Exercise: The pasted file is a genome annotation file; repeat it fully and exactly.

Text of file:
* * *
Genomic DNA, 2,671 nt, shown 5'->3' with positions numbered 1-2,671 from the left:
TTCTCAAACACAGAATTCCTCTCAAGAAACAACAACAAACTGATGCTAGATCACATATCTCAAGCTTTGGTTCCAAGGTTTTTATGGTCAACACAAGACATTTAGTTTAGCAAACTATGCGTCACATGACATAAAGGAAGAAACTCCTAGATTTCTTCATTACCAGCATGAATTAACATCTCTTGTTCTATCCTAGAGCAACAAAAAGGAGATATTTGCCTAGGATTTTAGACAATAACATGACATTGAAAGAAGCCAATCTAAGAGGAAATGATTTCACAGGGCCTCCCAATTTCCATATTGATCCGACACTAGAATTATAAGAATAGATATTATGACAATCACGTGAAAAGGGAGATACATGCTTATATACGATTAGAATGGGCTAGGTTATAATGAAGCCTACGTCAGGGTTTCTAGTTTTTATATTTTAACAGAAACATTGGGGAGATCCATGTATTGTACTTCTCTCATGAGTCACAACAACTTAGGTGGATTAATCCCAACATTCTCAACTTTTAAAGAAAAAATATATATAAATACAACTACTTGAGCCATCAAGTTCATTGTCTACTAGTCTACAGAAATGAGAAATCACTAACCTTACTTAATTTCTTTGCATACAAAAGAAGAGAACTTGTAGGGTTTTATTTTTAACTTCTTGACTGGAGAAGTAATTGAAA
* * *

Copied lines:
Genomic DNA, 2,671 nt, shown 5'->3' with positions numbered 1-2,671 from the left:
TTCTCAAACACAGAATTCCTCTCAAGAAACAACAACAAACTGATGCTAGATCACATATCTCAAGCTTTGGTTCCAAGGTTTTTATGGTCAACACAAGACATTTAGTTTAGCAAACTATGCGTCACATGACATAAAGGAAGAAACTCCTAGATTTCTTCATTACCAGCATGAATTAACATCTCTTGTTCTATCCTAGAGCAACAAAAAGGAGATATTTGCCTAGGATTTTAGACAATAACATGACATTGAAAGAAGCCAATCTAAGAGGAAATGATTTCACAGGGCCTCCCAATTTCCATATTGATCCGACACTAGAATTATAAGAATAGATATTATGACAATCACGTGAAAAGGGAGATACATGCTTATATACGATTAGAATGGGCTAGGTTATAATGAAGCCTACGTCAGGGTTTCTAGTTTTTATATTTTAACAGAAACATTGGGGAGATCCATGTATTGTACTTCTCTCATGAGTCACAACAACTTAGGTGGATTAATCCCAACATTCTCAACTTTTAAAGAAAAAATATATATAAATACAACTACTTGAGCCATCAAGTTCATTGTCTACTAGTCTACAGAAATGAGAAATCACTAACCTTACTTAATTTCTTTGCATACAAAAGAAGAGAACTTGTAGGGTTTTATTTTTAACTTCTTGACTGGAGAAGTAATTGAAA